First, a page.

DEA Chief Michele Leonhart To Retire
MELISSA BLOCK, HOST:
The head of the federal Drug Enforcement Administration is on her way out. Attorney General Eric Holder announced today that Michele Leonhart will step down next month. Last week, lawmakers expressed no confidence in her ability to overhaul the agency. The DEA has been on the ropes after watchdogs found that federal agents cavorted with prostitutes in Colombia in parties financed by drug cartels and U.S. taxpayers. NPR justice correspondent Carrie Johnson has been following this story and joins us now. And, Carrie, first, why don't you tell us a bit about who Michele Leonhart is and how she got into such trouble.
CARRIE JOHNSON, BYLINE: Melissa, she's a career law enforcement officer. She started out back in the day as a Baltimore police officer. She joined the DEA back in 1980. And she rose to the very top of the administration - the DEA - in 2007 during the George W. Bush years, but President Obama decided to keep her in place. And because she's been around so long, she inherited and owns a lot of the DEA's problems. For instance, this huge Colombian sex scandal where 10 DEA agents allegedly took part in sex parties with prostitutes that were paid for by drug cartels. It came out, Melissa, just last week those parties go all the way back to 2001 and that agents sometimes used taxpayer money to pay the escorts. Now, it's not just the sex parties. Officials say engaging in this kind of activity exposes DEA agents to blackmail and extortion and creates some big security problems, too.
BLOCK: Not just the sex parties - well, you can imagine that this led the DEA to run into a lot of trouble on Capitol Hill. There were two brutal hearings in the House of Representatives over the past few days.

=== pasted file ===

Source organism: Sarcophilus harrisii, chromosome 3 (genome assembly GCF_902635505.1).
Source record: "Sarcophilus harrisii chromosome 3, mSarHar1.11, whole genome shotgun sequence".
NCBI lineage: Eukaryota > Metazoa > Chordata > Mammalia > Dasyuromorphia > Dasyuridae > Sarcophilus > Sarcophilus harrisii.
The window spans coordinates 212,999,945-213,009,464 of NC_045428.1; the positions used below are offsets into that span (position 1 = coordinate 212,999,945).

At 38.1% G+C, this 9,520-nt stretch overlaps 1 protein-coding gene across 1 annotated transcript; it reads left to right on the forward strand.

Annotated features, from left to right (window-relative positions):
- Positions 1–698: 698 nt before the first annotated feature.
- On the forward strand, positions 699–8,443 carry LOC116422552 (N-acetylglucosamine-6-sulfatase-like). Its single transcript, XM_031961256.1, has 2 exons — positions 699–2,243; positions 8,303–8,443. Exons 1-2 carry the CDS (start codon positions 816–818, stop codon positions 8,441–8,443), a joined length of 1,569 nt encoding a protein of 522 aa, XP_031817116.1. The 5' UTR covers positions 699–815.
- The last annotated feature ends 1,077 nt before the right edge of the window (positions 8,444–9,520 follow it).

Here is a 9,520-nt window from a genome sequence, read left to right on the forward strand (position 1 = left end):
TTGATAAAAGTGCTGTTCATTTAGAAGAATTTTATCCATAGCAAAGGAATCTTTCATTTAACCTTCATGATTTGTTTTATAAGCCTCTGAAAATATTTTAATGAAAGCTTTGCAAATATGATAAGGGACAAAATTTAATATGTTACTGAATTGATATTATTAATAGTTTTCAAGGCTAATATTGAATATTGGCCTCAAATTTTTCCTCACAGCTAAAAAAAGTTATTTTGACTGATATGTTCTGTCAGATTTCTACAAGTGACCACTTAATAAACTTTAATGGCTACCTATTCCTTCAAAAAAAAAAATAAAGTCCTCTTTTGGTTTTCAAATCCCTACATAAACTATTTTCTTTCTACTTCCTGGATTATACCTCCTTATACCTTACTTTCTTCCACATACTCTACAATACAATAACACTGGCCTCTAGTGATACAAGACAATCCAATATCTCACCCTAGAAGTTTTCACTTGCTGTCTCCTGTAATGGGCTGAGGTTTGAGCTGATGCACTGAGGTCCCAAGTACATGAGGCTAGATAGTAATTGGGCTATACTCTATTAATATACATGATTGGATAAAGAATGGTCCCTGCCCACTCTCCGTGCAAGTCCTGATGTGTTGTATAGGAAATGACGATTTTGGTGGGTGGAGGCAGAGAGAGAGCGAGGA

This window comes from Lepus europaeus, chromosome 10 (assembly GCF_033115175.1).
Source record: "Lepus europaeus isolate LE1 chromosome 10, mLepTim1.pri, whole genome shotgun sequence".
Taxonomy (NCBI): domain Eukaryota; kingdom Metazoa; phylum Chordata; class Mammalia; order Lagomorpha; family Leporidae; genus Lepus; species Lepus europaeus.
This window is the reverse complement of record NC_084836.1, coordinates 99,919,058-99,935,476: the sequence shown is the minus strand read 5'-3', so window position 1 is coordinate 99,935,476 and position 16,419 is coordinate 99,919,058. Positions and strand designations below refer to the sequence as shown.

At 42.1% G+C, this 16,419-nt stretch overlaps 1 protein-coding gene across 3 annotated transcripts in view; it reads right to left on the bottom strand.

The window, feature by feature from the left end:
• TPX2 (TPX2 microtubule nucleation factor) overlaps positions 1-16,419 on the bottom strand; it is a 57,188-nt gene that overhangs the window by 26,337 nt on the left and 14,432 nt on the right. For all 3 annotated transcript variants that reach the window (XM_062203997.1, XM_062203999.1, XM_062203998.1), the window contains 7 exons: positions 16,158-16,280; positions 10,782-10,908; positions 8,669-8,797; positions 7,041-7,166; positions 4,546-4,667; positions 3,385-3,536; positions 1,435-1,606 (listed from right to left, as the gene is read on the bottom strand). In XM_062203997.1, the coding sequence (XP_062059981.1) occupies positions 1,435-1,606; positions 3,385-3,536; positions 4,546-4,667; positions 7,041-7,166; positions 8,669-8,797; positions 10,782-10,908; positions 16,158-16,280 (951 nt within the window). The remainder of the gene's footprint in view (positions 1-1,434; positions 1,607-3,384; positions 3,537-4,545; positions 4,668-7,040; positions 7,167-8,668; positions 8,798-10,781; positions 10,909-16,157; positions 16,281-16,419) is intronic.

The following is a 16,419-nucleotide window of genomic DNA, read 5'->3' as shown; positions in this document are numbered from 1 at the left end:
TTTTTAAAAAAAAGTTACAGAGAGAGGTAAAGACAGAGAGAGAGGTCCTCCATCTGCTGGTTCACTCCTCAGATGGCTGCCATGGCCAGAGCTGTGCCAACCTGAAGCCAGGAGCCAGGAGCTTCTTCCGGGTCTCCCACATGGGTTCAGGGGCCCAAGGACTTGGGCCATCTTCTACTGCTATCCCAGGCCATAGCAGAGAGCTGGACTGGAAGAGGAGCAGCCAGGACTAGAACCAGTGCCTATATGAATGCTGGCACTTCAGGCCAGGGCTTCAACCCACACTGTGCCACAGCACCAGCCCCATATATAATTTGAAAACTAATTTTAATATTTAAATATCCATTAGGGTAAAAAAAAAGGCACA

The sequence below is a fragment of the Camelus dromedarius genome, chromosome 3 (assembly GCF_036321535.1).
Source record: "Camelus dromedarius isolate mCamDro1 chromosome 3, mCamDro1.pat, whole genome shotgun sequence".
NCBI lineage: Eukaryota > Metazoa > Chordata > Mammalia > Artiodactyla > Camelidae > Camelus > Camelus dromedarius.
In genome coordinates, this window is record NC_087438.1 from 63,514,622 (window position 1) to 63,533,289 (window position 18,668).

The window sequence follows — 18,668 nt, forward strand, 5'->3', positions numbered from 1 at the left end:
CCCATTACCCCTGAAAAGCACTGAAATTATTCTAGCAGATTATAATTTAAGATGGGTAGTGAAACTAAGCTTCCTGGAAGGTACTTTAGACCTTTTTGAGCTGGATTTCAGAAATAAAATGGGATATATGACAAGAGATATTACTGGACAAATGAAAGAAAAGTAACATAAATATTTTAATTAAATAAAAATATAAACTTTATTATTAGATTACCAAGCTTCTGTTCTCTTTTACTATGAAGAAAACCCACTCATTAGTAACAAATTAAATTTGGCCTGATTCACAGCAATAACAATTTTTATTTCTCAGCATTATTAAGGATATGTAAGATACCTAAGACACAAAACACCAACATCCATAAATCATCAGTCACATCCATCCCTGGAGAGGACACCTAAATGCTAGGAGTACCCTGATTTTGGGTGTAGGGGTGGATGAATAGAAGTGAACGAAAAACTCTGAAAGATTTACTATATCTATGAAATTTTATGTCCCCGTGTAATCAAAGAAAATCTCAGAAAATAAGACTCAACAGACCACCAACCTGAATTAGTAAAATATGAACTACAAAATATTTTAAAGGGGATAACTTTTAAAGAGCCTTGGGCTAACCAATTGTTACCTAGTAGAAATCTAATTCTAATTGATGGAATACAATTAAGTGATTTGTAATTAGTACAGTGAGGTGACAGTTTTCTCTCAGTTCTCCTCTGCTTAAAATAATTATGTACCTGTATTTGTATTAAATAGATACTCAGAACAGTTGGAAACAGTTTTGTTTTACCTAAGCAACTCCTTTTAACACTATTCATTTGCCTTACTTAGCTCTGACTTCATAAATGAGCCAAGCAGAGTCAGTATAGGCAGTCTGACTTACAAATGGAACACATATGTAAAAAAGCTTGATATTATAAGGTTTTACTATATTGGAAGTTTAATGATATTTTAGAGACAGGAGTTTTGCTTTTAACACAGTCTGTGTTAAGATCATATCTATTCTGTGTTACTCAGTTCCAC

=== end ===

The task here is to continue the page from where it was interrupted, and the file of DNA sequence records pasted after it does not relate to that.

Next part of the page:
JOHNSON: Absolutely, the House Oversight and Government Reform Committee blasted the DEA for failing to discipline the agents involved in those incidents in Columbia. Those agents got 10 days suspension at most. Here's what Utah Republican Jason Chaffetz had to say about that.
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CONGRESSMAN JASON CHAFFETZ: It's embarrassing that we have to talk about this. It's an embarrassment that you don't fire that person. It's an embarrassment that you don't revoke his security clearance.
JOHNSON: Now, Melissa, it's not unusual for lawmakers to express that kind of anger. What is unusual at that - is that leading Democrats decided to pile on as well. Stephen Lynch, a Massachusetts Democrat, accused Leonhart of protecting the wrongdoers in the DEA. And then Elijah Cummings, a Maryland Democrat, who's the highest-ranking Democrat on the committee, asked her whether she thought she was the right person for the job. Ultimately, 13 Democrats on the panel and 19 Republicans said they had no confidence in her ability to change the good ol' boy culture. And there has been radio silence from the Justice Department and the White House ever since.
BLOCK: Well, I gather this is not the first time that the DEA leader has tangled with her bosses in the Obama administration either.
JOHNSON: Michele Leonhart famously got taken to the woodshed by the Attorney General, Eric Holder, after she declined to support his efforts to roll back long, mandatory minimum sentences for nonviolent drug offenders. She, as a career DEA agent, thought that was the wrong thing to do. Clashing with your boss - not necessarily a good idea for her. And then last year, she also took issue with President Obama's comments in The New Yorker magazine that marijuana is no more dangerous than alcohol. Leonhart criticized the president's remarks in a closed-door meeting with the Sheriffs' Association. The sheriffs, Melissa, gave her a standing ovation, but as you can imagine, the White House did not.
BLOCK: OK. NPR's justice correspondent Carrie Johnson. Carrie, thanks.
JOHNSON: You're well.
BLOCK: And again, the news that the head of the Drug Enforcement Administration, Michele Leonhart, will be stepping down.
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